By Fannie True

"Elijah D. Jenkins, of Henry County, Ill., was shot 
at Cotton Plant. The Company to which he 
belonged attempted to take him with them,
although in a dying state. They stopped
at a house on the road and carried him in.
He grew pale, stared wildly around, and said to
his comrades -- "Raise me up boys, I want
to give three cheers for the old flag !" and instantly 

Raise me up, comrades, one moment I ask,
Raise me up, where I can see
Once more the old banner, our country's pride -
The glorious flag of the free.

Lift me up, boys, never mind the dark wound,
'Tis a soldier's death I shall die,
My soul is ablaze with a patriot fire,
At the rallying battle cry.

Raise me up, boys, ere my strength ebbs away,
I fear not the palsy of death,
But I give for our nation's grand old flag
Three cheers with my dying breath!

The bright eyes were closed, and the brave
white lips,
That crushed back all weakness and pain,
Grew silent and rigid; his stiffened arm
Will shoulder no musket again!
Around him they gathered, those dear, true boys,
Choking down their wild sobs to hear
A murmuring echo the winds have caught
From the breath of that dying cheer.

No longer they listen, 'tis lost to them
In the roar of the battle's din,
But the shout rings down the glorified ranks
As his hero soul "falls in !"

After All
William Winter

The apples are ripe in the orchard,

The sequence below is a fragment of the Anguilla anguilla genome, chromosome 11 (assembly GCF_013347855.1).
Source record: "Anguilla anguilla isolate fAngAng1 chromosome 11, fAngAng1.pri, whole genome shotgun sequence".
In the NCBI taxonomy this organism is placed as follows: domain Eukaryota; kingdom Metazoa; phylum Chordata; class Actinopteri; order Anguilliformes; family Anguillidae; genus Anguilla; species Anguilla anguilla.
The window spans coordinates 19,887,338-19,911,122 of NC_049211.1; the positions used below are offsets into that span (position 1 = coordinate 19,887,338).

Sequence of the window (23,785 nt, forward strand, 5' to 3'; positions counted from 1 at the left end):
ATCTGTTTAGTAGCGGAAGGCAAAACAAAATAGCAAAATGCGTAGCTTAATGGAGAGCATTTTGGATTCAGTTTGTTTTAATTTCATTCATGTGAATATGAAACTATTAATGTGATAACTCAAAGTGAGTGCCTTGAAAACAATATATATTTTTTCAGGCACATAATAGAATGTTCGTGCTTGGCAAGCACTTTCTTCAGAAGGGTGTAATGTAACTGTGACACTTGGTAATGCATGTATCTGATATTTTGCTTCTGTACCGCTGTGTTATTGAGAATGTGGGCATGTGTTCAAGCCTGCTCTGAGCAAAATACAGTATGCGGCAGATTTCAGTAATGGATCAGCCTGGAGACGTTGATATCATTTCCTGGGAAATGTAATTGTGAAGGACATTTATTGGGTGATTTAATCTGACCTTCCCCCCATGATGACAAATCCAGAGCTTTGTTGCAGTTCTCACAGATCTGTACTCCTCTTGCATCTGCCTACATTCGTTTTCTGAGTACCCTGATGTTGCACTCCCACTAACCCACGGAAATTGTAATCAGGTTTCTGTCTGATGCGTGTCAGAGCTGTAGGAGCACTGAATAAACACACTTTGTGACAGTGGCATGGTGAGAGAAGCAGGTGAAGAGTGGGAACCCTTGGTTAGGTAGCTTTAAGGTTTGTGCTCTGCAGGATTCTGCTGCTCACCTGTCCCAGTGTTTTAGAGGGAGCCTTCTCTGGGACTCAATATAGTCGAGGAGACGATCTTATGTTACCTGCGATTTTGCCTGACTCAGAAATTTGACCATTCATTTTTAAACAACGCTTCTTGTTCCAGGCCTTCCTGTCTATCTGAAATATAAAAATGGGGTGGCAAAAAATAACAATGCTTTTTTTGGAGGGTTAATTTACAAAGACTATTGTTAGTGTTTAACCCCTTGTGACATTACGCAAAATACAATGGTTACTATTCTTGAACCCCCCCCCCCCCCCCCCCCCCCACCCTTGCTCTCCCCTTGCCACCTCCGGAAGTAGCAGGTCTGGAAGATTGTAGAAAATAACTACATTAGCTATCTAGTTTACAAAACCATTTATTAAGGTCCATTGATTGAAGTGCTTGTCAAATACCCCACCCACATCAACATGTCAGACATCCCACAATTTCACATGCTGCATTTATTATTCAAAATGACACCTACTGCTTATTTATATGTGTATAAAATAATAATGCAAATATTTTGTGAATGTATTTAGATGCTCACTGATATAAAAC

The work of the reaper is done,
And the golden woodland redden
In the blood of the dying sun.
At the cottage door the grandsire
Sits pale in his easy-chair,
While the gentle wind of twilight
Plays with his silver hair.

A woman beside him;
A fair young head is pressed,
In the first wild passion of sorrow,
Against his aged breast.

And far from over the distance
The faltering echoes come
Of the flying blast of the trumpet
And the rattling roll of the drum.

And the grandsire speaks in a whisper;
"The end no man can see;
But we give him to his country,
And we give our prayers to Thee."

The violets star the meadows
The rose-buds fringe the door,
Over the grassy orchard
The pink-white blossoms pour.

But the grandsire's chair is empty,
The cottage is dark and still;
There's a nameless grave in the battle-field,
And a new one under the hill.

And a pallid, tearless woman
By the cold hearth sits alone;
And the old clock in the corner
Ticks on with a steady drone.

O Captain ! My Captain !
by Walt Whitman

O Captain ! my Captain ! our fearful trip is done,
The ship was weathered every rack, the prize we sought is won,
The port is near, the bells I hear, the people all exulting,
While follow eyes the steady keel, the vessel grim and daring;
But O heart ! heart ! heart !
O the bleeding drops of red,
Where on the deck my Captain lies,
Fallen cold and dead.

O Captain ! my Captain ! Rise up and hear the bells;
Rise up -- For you the flag is flung -- For you the bugle trills,
For the bouquets and ribbon'd wreaths -- For you the shores a-crowding,
For you they call, the swaying mass, their eager faces turning;
Here Captain ! Dear Father !
This Arm beneath your head !
It is some dream that on the deck,
You've fallen cold and dead.

My Captain does not answer, His lips are pale and still,
My father does not feel my arm, he has no pulse nor will,
The ship is anchor'd safe and sound, it voyage closed and done,
From fearful trip the victor ship comes in with object won;
Exult, O shores, and ring, O bells !
But I with mournful tread,
walk the deck my Captain lies,
Fallen cold and dead.

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